It is difficult to keep track of the situation of gig work, which can be performed on a one-off basis based on the personal scheduling preferences of the worker, through traditional statistical datasets that are focused on investigating whether or not workers engaged in work in particular time period. As the definition of "gig" is ambiguous, it is difficult to identify the overall number of gig workers even in countries where gig work became widespread relatively early.

Previous studies conducted over the past decade in the US and European countries can be categorized into those which used data from direct surveys with workers, those which used data provided by individual platform operating companies, those which used data from records of payments made via bank accounts and payment apps, and those which used taxation data. However, as these categories of studies have different data inputs, the total number of gig workers differs widely across various studies. For example, the studies conducted in the United States, the figure varies from several percent to 30 percent of the total workforce. In Japan in particular, there have not been many quantitative studies.

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Below, I will explain some of the results of a survey that I conducted jointly with Yuichi Hasegawa, Kaito Ido, and Shino Kawai, who are students of mine at Waseda University. The survey, which was conducted between October 2020 and January 2021, collected information from 188 Uber Eats delivery workers about various matters, including working time and income. It should be kept in mind that our study focused exclusively on gig workers engaging in a particular type of work—delivering foods through a particular platform—and that the sample number is limited.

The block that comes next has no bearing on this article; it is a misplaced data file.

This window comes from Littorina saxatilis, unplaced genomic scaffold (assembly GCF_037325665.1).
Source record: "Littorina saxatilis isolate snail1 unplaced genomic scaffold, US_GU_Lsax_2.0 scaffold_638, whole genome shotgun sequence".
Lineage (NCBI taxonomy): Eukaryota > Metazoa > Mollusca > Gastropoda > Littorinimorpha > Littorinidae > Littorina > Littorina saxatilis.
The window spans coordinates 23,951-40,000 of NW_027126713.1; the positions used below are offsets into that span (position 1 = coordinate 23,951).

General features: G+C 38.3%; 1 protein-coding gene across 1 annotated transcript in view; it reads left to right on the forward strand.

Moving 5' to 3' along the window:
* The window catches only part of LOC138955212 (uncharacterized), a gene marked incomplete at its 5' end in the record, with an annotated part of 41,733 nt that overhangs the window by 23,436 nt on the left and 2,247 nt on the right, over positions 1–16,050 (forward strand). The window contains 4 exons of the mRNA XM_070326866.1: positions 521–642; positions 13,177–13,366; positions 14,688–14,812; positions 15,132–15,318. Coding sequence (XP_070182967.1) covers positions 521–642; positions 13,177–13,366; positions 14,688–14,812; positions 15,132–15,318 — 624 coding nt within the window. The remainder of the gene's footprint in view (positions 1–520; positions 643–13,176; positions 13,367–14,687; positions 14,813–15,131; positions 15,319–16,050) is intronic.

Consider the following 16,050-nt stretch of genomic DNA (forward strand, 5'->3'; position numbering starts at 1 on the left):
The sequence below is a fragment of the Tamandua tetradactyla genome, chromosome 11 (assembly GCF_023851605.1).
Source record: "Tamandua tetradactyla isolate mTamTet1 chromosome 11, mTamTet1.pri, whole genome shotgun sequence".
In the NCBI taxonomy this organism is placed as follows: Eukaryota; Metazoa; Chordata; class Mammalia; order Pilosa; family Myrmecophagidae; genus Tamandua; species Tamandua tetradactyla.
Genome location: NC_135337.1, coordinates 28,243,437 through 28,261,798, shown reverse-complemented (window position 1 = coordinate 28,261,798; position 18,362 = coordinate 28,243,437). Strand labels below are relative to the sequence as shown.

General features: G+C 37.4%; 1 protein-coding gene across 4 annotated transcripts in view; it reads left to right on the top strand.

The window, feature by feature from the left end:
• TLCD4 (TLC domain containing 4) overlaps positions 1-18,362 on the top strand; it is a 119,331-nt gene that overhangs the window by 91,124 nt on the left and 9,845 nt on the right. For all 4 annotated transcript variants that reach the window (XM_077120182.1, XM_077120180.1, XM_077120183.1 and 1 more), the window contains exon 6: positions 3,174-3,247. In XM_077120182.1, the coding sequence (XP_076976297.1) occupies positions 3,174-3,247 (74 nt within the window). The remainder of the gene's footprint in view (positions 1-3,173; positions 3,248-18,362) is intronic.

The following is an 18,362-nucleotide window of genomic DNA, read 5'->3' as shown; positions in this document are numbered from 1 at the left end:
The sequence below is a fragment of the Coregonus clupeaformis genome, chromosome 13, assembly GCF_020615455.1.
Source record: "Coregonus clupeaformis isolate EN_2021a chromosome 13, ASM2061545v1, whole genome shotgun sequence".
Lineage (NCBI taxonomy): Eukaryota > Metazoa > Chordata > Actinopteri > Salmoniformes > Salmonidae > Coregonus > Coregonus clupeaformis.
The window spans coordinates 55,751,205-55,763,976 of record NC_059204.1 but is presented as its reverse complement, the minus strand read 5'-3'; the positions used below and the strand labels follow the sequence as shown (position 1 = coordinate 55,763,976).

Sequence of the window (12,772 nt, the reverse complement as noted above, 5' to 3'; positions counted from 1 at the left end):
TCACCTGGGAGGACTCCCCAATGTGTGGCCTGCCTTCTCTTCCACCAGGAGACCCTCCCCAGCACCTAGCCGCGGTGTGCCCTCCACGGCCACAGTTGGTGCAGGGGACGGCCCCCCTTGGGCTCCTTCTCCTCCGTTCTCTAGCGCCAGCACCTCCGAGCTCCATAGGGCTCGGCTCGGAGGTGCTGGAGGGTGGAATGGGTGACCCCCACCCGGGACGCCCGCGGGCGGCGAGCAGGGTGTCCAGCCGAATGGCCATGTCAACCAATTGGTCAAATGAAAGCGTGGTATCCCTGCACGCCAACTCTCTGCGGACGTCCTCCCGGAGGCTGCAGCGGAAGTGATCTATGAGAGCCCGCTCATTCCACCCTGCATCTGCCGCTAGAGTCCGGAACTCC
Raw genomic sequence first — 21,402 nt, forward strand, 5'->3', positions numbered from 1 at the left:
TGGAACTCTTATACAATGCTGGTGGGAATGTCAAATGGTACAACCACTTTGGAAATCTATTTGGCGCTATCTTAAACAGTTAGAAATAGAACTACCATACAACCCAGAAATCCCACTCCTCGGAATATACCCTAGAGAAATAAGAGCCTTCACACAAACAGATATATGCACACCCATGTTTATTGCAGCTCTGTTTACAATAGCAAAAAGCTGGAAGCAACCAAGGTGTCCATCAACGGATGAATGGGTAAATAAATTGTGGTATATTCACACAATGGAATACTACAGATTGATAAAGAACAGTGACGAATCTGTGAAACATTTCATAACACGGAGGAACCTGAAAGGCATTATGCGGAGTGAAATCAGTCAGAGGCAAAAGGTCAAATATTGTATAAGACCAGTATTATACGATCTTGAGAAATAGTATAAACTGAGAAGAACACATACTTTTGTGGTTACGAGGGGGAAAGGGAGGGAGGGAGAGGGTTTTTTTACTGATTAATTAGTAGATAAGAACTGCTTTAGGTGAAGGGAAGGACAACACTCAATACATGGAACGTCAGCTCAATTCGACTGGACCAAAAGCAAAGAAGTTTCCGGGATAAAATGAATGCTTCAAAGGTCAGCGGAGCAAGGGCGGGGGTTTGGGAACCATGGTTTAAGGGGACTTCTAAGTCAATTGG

From the survey, we obtained the following findings. First, 64% of the workers surveyed had a "main job" other than the Uber Eats work, and around 60% of those who had a "main job" were full-time employees.

Second, the most popular reason for starting to engage in gig work (a multiple-answer question) was a "lack of sufficient income" (48%), followed by "for the sake of interest or physical exercise" (32%), and "loss of the previous job" (17%). The percentage of respondents who cited low income and job loss as reasons was higher among the respondents who started to engage in gig work since April 2020, when the first declaration of a state of emergency was issued, than among those who had been doing so since before then. The finding that gig work has the function of mitigating a steep income decline in times of recession is consistent with the results of past foreign studies.